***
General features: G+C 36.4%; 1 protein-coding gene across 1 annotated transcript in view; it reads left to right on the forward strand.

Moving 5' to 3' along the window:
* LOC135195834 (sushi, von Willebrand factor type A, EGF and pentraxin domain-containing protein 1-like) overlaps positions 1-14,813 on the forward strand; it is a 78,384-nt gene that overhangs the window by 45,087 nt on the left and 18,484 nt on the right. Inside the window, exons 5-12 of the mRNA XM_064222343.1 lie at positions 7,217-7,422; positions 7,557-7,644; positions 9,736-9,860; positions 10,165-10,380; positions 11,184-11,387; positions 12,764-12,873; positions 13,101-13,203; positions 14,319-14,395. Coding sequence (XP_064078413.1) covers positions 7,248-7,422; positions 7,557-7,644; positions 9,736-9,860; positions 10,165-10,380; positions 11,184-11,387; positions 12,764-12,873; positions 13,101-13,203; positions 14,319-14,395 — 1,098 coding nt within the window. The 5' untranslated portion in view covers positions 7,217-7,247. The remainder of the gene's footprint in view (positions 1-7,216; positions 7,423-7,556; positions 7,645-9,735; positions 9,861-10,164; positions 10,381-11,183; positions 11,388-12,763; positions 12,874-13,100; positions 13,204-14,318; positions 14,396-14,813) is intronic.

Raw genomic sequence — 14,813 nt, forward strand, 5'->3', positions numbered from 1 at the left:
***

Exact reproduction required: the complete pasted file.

General features: G+C 36.4%; 1 protein-coding gene across 1 annotated transcript in view; it reads left to right on the forward strand.

Moving 5' to 3' along the window:
* LOC135195834 (sushi, von Willebrand factor type A, EGF and pentraxin domain-containing protein 1-like) overlaps positions 1-14,813 on the forward strand; it is a 78,384-nt gene that overhangs the window by 45,087 nt on the left and 18,484 nt on the right. Inside the window, exons 5-12 of the mRNA XM_064222343.1 lie at positions 7,217-7,422; positions 7,557-7,644; positions 9,736-9,860; positions 10,165-10,380; positions 11,184-11,387; positions 12,764-12,873; positions 13,101-13,203; positions 14,319-14,395. Coding sequence (XP_064078413.1) covers positions 7,248-7,422; positions 7,557-7,644; positions 9,736-9,860; positions 10,165-10,380; positions 11,184-11,387; positions 12,764-12,873; positions 13,101-13,203; positions 14,319-14,395 — 1,098 coding nt within the window. The 5' untranslated portion in view covers positions 7,217-7,247. The remainder of the gene's footprint in view (positions 1-7,216; positions 7,423-7,556; positions 7,645-9,735; positions 9,861-10,164; positions 10,381-11,183; positions 11,388-12,763; positions 12,874-13,100; positions 13,204-14,318; positions 14,396-14,813) is intronic.

Raw genomic sequence — 14,813 nt, forward strand, 5'->3', positions numbered from 1 at the left: